- Let them brainstorm. I started asking them if they could tell me some differences and similarities between mamas and papas. They rattled off some similarities, “eyes, ears, arms, legs” and then I asked if they both had boobies. Boobies turned out to be such a funny word that they ended up laughing so hard and peeing themselves a bit… INTERLUDE while we changed the sheets.
- Introduce basic anatomy. I chose to not use cutesy names for genitals or sex, I didn’t want to confuse them and it’s better that they understand human anatomy in proper terms to be empowered in their own bodies. I explained that males and females have different parts. “Boys have penises and girls have… different penises!” shouts my 5-year-old in great confidence. I explained how girls have a vagina (which they repeated to each other half a dozen times trying to get it right) and went into the fact that that’s where babies actually come out of… so that’s where the seeds must be planted.
- So what is sex? This was the guts of it all. I explained how people all need to connect and that we connect with many people in different ways. We meet up with friends to connect, we snuggle with our kids to connect and mommies and daddies like to talk, go on dates and they also do something called sex to connect. I explained that sex is when daddy will put his penis in mommy’s vagina from which the seeds come from and sometimes the seeds grow and other times, they don’t, but that’s how the seeds get planted. Capiche?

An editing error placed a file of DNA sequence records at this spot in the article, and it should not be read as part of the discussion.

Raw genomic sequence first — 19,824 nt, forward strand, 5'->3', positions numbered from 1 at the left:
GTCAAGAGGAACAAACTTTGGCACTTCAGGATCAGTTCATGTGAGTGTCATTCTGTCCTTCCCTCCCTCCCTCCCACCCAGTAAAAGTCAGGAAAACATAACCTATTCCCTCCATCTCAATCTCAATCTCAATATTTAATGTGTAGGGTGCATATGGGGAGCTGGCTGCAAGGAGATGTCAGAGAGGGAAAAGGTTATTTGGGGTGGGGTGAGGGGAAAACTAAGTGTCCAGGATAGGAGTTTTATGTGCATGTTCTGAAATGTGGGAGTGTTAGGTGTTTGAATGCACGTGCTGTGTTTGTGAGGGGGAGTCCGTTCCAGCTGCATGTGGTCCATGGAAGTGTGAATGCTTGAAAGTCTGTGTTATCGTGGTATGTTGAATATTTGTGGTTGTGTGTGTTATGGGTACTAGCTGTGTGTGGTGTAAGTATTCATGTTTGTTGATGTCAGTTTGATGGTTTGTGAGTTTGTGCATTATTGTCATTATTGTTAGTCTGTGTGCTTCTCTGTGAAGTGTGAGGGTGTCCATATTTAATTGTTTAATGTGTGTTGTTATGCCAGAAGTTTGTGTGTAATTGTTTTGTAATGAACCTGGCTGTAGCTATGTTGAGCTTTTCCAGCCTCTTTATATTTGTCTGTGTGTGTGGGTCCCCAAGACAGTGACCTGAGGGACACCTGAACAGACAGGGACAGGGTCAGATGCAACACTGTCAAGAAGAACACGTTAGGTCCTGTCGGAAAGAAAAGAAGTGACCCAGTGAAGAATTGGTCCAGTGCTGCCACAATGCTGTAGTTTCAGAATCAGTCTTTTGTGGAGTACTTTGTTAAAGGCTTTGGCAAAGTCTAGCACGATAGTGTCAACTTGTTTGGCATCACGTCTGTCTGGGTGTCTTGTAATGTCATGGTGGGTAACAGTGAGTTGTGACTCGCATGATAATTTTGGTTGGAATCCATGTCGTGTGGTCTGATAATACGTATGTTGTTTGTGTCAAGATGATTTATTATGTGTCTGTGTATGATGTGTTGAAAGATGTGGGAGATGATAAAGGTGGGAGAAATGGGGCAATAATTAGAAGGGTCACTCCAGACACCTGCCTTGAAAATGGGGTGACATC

- Any questions? I asked if they had any questions or if they didn’t understand anything and they just clarified some of it which I confirmed. There was no disgust, shame, awkwardness or any weird stigma attached to any of the terms that I used. They were old enough to understand or to at least be open to starting the conversation, and still much too young to have been influenced by peers or pop culture. I thank my lucky stars for that!
Engaging in difficult conversations establishes trust and primes children to approach parents with future life challenges. Information about sex is best received from parents regardless of the possibly inadequate delivery. Parents are strong rivals of other information sources. Teaching about sex early and often contributes to a healthy sexual self-esteem. Parents may instill a realistic understanding of healthy intimate relationships.
I’m honored that I got to be a part of this very important conversation with my kids. I’m glad that they heard it from me first and the truth of the matter is, your kids will be curious and sex will be talked about; regardless of whether you’re in on the conversation or not. We are born as sexual beings and sexual desires are natural and healthy, there’s no shame in it! Teaching our children about their bodies equips them with the tools and knowledge to make better decisions with their bodies. I also believe that it opens the door to many other important topics to discuss such as drugs, alcohol, self-esteem, peer pressure and so on.
That’s all for now,